In the wake of heavy rainfall in the spring and into the summer, local Purdue Extension educators reported it’s been a difficult year for area farmers and Howard and Tipton counties' two most prevalent crops: corn and soybeans.
However, a report published this month by the U.S. Department of Agriculture states that despite heavy rainfall, the estimate for Indiana is an unchanged yield in corn from last year and a slightly lesser yield for soybeans. Local extension officers believe only time will tell whether those numbers ring true locally.
Howard County Purdue Extension Educator Paul Marcellino said he doesn’t expect 2017 to be “a banner year” for Howard County farmers, saying that rain was problematic for area farmers during the planting season in April and May.
“As we progressed through the season, it just didn’t get any better,” said Marcellino. “We just continued to have these rains that … caused issues, especially with our soybean crop.”
Soybeans, a crop that requires heat and timely rainfall, have been getting planted later and later in the season, he added, to ensure they get the sunlight they require.
Weather conditions over the next few weeks will be important for the crop to bring in more bushels, said Marcellino.
Marcellino and Tipton County Purdue Extension Educator Austin Pearson echoed each other's words by saying preferable weather for crops over the next weeks would include temperatures in the mid-80s and occasional rainfall.
Pearson, citing the USDA report, said some educators were surprised to see the estimated yields in Indiana, with corn estimates coming in at 173 bushels per acre, and soybeans at 55 bushels per acre.
“I do feel this number is a little bit of an overestimate,” said Pearson, referencing the corn estimates specifically.
Area farmers, Pearson said, have reported planting and replanting in some areas as many as four to five times, and called that “unprecedented.” Ponding in low areas in fields has caused some fields in both counties to have spots where nothing is growing.
“I will say that some of the higher grounds where it did not flood, some of the farmers are reporting it’s probably the best corn they’ve seen on the higher grounds, but the lower grounds are going to be almost a complete loss,” said Pearson.
Marcellino had similar words for Howard County, adding that time will tell if the healthy crops on high ground will do much to offset the predicted poorer yield on low-laying acres.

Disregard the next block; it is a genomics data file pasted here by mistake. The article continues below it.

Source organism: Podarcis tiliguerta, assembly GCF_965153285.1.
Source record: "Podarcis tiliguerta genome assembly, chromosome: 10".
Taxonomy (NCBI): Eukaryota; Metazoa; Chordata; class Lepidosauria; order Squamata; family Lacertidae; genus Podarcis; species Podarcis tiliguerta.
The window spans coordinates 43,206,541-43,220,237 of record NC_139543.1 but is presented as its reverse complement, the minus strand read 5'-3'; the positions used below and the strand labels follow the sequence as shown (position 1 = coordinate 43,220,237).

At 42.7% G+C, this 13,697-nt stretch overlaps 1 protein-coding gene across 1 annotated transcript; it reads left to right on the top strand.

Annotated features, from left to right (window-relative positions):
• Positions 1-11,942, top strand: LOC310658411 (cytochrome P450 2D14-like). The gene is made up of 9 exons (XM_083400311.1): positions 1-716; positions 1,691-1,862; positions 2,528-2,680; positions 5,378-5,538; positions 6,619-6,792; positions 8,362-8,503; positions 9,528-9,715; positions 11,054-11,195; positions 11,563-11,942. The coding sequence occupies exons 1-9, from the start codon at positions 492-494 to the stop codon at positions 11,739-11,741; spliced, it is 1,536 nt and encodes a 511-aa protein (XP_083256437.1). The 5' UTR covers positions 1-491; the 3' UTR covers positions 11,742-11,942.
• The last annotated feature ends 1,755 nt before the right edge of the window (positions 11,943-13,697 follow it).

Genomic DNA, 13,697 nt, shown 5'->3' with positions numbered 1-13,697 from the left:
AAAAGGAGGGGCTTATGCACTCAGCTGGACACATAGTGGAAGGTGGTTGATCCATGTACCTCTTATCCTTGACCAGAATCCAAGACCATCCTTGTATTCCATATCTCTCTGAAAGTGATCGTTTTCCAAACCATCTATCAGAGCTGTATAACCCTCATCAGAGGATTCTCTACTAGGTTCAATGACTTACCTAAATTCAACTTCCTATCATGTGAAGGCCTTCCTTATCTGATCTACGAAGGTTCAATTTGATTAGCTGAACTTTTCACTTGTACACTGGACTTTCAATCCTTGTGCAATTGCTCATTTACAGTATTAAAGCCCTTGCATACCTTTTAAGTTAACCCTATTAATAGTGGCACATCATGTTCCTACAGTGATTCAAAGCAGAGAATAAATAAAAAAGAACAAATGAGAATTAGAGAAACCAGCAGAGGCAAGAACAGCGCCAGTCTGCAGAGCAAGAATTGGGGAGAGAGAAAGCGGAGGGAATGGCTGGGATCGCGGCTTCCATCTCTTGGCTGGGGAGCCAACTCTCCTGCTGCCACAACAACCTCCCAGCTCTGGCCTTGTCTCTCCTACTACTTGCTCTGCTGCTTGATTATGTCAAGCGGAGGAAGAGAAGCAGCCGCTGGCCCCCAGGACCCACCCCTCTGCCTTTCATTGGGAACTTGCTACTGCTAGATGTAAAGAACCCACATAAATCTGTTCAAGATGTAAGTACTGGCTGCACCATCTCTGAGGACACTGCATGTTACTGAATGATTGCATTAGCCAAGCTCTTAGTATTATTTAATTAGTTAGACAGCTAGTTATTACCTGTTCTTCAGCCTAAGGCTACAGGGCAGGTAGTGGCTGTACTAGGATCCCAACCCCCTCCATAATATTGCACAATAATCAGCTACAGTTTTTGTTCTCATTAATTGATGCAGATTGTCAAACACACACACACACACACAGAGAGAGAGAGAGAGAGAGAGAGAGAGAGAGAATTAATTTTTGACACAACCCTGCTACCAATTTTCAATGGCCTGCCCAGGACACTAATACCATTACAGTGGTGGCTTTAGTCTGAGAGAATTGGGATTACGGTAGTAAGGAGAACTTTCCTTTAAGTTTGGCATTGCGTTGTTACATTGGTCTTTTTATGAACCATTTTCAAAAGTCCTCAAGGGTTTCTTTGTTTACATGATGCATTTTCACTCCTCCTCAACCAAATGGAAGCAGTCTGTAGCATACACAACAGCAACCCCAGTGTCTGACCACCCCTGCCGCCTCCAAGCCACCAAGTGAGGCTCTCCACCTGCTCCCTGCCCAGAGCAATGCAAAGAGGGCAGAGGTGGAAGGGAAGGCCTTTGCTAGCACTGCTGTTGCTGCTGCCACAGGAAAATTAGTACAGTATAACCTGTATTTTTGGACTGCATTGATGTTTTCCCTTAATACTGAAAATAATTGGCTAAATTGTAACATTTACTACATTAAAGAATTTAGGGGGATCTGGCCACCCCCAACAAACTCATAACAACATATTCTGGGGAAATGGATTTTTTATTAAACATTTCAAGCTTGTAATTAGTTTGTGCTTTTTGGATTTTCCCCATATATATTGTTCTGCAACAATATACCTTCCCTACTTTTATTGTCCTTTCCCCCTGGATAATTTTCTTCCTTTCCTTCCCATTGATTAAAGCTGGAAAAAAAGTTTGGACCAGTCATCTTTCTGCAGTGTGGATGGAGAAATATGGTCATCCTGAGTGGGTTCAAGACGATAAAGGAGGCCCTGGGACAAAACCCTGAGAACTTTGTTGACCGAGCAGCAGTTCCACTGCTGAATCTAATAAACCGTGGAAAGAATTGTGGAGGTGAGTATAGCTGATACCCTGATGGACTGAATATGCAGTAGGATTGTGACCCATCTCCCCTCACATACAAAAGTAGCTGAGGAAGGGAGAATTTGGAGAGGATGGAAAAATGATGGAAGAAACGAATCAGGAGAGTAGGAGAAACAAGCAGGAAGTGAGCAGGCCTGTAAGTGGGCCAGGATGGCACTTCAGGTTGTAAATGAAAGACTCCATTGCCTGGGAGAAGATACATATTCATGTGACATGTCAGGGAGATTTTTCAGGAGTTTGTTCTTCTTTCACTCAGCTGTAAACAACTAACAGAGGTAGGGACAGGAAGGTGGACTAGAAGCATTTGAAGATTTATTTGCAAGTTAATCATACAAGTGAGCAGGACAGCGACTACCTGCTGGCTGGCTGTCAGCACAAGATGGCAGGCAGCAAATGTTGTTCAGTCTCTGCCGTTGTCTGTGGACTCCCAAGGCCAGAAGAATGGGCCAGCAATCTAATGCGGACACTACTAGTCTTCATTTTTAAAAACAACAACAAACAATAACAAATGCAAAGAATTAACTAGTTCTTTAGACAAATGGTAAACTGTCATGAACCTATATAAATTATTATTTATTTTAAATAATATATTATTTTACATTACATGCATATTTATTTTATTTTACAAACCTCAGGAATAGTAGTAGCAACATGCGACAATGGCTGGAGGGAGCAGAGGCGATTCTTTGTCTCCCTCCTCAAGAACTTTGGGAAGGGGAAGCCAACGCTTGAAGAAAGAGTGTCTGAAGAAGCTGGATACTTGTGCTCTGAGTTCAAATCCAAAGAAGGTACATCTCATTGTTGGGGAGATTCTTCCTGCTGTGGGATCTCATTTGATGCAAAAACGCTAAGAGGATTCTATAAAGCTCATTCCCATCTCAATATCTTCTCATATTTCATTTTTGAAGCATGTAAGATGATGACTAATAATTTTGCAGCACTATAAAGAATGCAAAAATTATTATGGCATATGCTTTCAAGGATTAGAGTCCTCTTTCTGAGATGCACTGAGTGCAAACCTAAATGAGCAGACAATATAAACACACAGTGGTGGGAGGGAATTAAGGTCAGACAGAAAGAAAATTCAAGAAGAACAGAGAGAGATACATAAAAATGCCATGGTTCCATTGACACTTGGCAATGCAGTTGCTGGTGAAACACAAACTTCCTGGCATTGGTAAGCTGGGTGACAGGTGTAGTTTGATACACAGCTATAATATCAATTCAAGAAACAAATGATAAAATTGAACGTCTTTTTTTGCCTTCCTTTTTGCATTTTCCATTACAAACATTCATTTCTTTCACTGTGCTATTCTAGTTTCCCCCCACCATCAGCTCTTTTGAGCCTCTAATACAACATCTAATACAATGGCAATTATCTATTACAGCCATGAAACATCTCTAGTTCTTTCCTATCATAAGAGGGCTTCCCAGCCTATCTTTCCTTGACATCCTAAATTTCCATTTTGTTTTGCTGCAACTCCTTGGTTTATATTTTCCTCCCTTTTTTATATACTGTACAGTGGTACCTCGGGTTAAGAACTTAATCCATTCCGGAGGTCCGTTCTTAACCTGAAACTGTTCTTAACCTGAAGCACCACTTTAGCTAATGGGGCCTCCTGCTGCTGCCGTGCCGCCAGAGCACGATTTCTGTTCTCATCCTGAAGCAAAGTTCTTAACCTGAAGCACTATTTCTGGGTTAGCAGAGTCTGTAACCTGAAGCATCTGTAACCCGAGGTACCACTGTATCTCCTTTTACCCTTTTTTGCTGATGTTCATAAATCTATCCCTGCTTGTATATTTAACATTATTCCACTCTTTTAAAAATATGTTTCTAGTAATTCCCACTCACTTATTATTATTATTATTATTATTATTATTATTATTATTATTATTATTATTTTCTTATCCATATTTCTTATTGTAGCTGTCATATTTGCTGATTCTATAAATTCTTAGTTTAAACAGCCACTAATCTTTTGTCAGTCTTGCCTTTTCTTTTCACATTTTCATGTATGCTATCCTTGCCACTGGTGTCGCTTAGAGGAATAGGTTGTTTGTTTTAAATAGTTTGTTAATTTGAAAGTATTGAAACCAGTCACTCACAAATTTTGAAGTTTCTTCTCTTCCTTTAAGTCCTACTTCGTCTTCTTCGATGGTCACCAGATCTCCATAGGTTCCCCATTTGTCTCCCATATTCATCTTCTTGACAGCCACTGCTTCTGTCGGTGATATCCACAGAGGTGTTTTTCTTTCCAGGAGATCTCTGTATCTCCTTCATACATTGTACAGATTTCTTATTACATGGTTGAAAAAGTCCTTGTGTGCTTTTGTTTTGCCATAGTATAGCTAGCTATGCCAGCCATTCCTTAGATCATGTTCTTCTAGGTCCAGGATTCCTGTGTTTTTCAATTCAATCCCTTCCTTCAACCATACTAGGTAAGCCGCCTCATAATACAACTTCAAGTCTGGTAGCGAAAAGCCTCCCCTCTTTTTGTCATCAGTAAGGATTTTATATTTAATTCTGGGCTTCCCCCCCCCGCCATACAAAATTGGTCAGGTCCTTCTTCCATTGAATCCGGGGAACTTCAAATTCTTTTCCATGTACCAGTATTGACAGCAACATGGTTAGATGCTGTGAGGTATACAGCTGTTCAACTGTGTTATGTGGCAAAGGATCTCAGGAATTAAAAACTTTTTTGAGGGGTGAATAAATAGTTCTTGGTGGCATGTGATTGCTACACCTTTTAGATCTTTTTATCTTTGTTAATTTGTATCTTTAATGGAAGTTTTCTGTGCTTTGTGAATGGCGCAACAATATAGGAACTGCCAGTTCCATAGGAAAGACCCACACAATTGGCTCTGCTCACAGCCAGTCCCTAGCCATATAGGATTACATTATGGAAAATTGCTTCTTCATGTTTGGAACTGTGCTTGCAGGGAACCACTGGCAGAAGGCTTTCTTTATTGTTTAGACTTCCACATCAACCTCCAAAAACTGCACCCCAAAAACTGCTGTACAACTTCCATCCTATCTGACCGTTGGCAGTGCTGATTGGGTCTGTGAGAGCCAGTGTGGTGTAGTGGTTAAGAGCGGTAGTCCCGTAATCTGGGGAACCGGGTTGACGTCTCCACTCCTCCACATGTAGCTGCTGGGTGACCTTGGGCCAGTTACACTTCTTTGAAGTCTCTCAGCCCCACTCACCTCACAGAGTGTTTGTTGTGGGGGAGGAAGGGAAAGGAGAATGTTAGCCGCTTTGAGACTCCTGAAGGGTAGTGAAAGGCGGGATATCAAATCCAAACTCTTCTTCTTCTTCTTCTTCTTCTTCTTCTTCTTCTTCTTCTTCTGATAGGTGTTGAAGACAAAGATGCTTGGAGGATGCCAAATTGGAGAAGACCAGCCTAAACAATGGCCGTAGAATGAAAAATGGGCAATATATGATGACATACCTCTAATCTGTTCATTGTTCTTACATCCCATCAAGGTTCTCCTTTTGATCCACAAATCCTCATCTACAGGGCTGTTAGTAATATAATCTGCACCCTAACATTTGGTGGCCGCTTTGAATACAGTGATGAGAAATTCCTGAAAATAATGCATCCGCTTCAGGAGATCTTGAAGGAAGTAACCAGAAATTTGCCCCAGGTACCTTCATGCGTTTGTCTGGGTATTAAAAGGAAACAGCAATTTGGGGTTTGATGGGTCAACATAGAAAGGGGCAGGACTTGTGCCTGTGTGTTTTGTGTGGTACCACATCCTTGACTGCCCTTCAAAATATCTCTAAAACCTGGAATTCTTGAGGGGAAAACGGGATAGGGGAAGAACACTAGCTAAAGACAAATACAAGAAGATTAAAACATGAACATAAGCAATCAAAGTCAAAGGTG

From the roadside, the full scope of field conditions isn't apparent, said Marcellino, adding that fields in general could look pretty good as someone drives down the road.
“But I would dare say, if you took a drone up in the sky and started looking, you would see all the spots where there’s either no corn,” or that have much shorter corn than healthier areas, he said. That kind of differing plant maturity is another issue, he added, saying the plants’ differing heights can cause inconsistent pollination.
Tipton and Howard counties have heavy clay soils, which cling to water, and make constructed drainage like tiles and open ditches all the more important. However, Marcellino said that field drainage wasn’t enough for the heavy rainfall experienced this year, adding that it seems rainfall has become more erratic recently.
“Everybody’s got their opinion if it’s global warming or just cycles, or whatever it is, but it’s erratic … we just seem to have bigger rainfall events,” he said.
A congressional mandated Climate Science Special Report recently released states that rainfall has increased across the U.S. by 4 percent since 1901, and listed the Midwest as an area that has experienced more frequent rainfall. The increase in precipitation is expected to continue, the report states.
Pearson said, when talking to farmers, that they've told him it's been one of the rainiest years in recent memory.
“As soon as the fields would begin to dry out and farmers were trying to get back in the fields and take care of weeds and all that stuff, we would get another heavy rain, and that would really push things back again,” he said.
One big rain-related problem is the water can wash away nitrogen, a main component in fertilizer, said Marcellino, which is susceptible to being pulled away from the plant and into drains. The side effects of nitrogen loss, he added, can be seen in yellowing on the bottom of leaves.
Regardless of this year’s difficulty, Marcellino praised area farmer’s ability to get things done.
“Our farmers are amazing. It has been displayed this year, because they still got the crops in under the most horrid circumstances, and they can plant a lot of acres in a day. They’ve got the equipment, the know-how and expertise and just good old-fashioned willingness to work around the clock to get it accomplished. If any industry can get a job done, they can,” he said.